A new collaborative book by members of the “Great Work Cultures” (GWC) movement aims to transform organizations and create more humanistic environments for employees to work in. Joan Blades, a prominent activist for positive change who launched the movement, praises the contributors to the book as “brilliant innovators and leaders who know how to structure workplaces that sing”.
Statistics show that the average worker is disengaged and that most workplace productivity is a fraction of what it could be. Members of the GWC movement believe, however, that workplace environments which are deeply respectful of all workers will be productive and experience very low turnover. This book is an outcome of their intention to accelerate positive change at work.
In this interview, book contributor, Ozlem Brooke Erol, discusses her chapter, From Profit to Purpose: How Purpose-Driven Leadership Drives Companies to Thrive (and still make money). Ozlem Brooke Erol started her career at IBM. After her own journey to figure out what her purpose in life is, she started her first business, Your Best Life Inc., in 2003 to help professionals have more fulfilling careers. After being around so many unhappy people at work, her new business, Purposeful Business, came alive to help leaders create inspiring and purpose-driven environments. She is the author of Create a Life You Love and co-author of Transform Your Life II.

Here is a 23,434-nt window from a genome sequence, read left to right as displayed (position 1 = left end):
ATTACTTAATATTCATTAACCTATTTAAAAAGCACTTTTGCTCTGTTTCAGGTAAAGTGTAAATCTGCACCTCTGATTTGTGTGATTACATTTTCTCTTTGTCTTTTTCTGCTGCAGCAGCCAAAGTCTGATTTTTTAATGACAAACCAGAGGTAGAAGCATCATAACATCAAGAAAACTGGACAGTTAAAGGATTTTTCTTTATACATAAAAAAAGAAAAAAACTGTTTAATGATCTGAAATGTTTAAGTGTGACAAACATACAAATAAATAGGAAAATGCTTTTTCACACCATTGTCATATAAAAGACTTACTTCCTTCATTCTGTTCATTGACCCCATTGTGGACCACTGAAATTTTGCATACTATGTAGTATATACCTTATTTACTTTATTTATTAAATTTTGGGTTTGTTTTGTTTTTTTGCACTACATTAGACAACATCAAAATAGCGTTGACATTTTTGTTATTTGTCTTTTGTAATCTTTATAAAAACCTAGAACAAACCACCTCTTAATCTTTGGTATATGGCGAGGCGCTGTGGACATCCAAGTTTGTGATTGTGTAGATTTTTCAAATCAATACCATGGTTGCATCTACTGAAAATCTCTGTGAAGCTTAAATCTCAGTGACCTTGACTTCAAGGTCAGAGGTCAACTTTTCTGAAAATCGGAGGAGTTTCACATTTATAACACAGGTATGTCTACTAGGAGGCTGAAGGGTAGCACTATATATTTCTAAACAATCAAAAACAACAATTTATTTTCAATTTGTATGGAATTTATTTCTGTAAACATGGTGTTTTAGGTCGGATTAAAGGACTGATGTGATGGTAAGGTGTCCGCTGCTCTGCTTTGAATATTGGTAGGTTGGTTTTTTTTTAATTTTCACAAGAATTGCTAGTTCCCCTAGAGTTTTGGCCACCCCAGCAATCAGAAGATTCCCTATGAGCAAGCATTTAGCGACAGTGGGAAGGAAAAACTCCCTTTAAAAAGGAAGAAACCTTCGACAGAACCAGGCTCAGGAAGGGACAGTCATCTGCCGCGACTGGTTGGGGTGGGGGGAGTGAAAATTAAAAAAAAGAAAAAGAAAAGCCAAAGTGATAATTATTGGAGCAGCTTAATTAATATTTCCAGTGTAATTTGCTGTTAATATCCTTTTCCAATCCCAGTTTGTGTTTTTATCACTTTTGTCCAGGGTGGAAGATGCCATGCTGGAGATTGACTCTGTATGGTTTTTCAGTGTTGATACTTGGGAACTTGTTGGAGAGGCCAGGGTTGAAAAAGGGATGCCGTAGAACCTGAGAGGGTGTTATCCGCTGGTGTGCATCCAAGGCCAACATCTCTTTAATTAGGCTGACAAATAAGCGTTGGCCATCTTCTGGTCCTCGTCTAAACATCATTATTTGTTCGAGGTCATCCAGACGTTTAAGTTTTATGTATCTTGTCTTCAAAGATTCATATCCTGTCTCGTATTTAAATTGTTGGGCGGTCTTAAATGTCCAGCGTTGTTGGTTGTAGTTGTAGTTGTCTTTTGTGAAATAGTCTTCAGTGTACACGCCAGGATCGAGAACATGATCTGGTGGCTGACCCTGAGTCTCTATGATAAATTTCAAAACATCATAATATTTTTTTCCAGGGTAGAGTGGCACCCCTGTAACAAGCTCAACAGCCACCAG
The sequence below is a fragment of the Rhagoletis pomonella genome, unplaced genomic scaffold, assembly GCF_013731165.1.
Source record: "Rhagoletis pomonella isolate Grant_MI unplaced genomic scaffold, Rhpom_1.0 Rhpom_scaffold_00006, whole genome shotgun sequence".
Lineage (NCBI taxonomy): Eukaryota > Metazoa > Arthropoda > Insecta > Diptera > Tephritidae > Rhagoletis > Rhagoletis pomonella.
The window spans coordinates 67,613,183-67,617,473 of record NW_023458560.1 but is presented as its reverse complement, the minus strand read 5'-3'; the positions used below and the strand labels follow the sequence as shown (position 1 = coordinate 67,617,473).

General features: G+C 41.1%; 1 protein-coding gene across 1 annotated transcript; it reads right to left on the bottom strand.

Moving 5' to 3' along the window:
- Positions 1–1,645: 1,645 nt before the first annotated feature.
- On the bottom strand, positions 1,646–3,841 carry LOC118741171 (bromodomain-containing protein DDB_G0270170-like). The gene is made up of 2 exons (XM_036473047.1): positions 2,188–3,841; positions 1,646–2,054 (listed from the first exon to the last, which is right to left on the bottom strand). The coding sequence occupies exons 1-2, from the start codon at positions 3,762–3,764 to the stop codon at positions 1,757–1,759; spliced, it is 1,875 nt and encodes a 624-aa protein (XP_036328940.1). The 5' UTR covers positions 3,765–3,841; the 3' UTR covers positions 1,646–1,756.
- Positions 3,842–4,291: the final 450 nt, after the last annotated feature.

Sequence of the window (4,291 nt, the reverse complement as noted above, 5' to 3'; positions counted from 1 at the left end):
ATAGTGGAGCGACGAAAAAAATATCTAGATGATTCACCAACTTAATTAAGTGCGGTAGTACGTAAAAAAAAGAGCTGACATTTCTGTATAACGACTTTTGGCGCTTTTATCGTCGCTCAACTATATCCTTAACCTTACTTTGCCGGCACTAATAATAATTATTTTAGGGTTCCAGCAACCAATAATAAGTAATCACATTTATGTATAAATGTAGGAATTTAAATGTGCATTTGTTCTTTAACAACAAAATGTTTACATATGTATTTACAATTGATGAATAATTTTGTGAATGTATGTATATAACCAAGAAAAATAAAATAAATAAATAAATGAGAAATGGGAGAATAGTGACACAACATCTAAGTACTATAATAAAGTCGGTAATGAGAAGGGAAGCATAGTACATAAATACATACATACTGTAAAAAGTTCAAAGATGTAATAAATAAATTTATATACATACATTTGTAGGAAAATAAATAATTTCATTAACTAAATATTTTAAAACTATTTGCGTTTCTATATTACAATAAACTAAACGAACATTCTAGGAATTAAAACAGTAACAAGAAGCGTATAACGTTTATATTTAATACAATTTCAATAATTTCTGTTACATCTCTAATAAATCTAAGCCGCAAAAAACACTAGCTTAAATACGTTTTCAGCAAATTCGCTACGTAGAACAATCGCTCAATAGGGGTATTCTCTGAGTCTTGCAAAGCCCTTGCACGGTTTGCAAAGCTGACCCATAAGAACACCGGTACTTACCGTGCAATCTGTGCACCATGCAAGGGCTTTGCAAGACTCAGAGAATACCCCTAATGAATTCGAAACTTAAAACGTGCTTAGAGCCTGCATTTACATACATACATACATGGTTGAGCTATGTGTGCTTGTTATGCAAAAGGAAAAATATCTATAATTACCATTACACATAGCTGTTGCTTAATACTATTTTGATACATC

Ozlem Brooke Erol, what is your chapter called in the collaborative effort that you’re a part of?
Ozlem Brooke Erol Shares From Profit to Purpose: How Purpose-Driven Leadership Drives Companies to Thrive (and still make money)
What do you hope to achieve from the collaboration of this book?
Ozlem Brooke Erol: More awareness of what the future workplace looks like and what leaders can do about it. Despite its many successes, workplace is in a state of crisis, struggling to get beyond ways of thinking and acting that seem increasingly out of sync with the times.
Many leaders are aware of the high turnover or low engagement rates, but they don’t have clarity on what to do yet. So, I believe with this book, we’re going to bring different perspectives on how to lead right now. I really hope to increase the awareness and want to see leaders take action. I believe there is great value bringing in experts with different experiences in one book to have a bigger impact. I loved the collaboration we had along the way with my co-authors.
Could you briefly share what you do with regard to this topic or what you do in general?
Ozlem Brooke Erol: Sure. I work with the leaders of organizations so that they can create work cultures where people can be themselves, use their potential, be creative, understand they are contributing to a bigger purpose than profit, and feel they belong. I speak, write, and work as a consultant on these topics. I help leaders eliminate patterns that have been very limiting to all of us. I help them reduce turnover (which has a much higher cost than they ever calculate); hire and retain the right people, and increase employee engagement. I help them be clear about their purpose beyond profit, so that it becomes the foundation of their business strategy.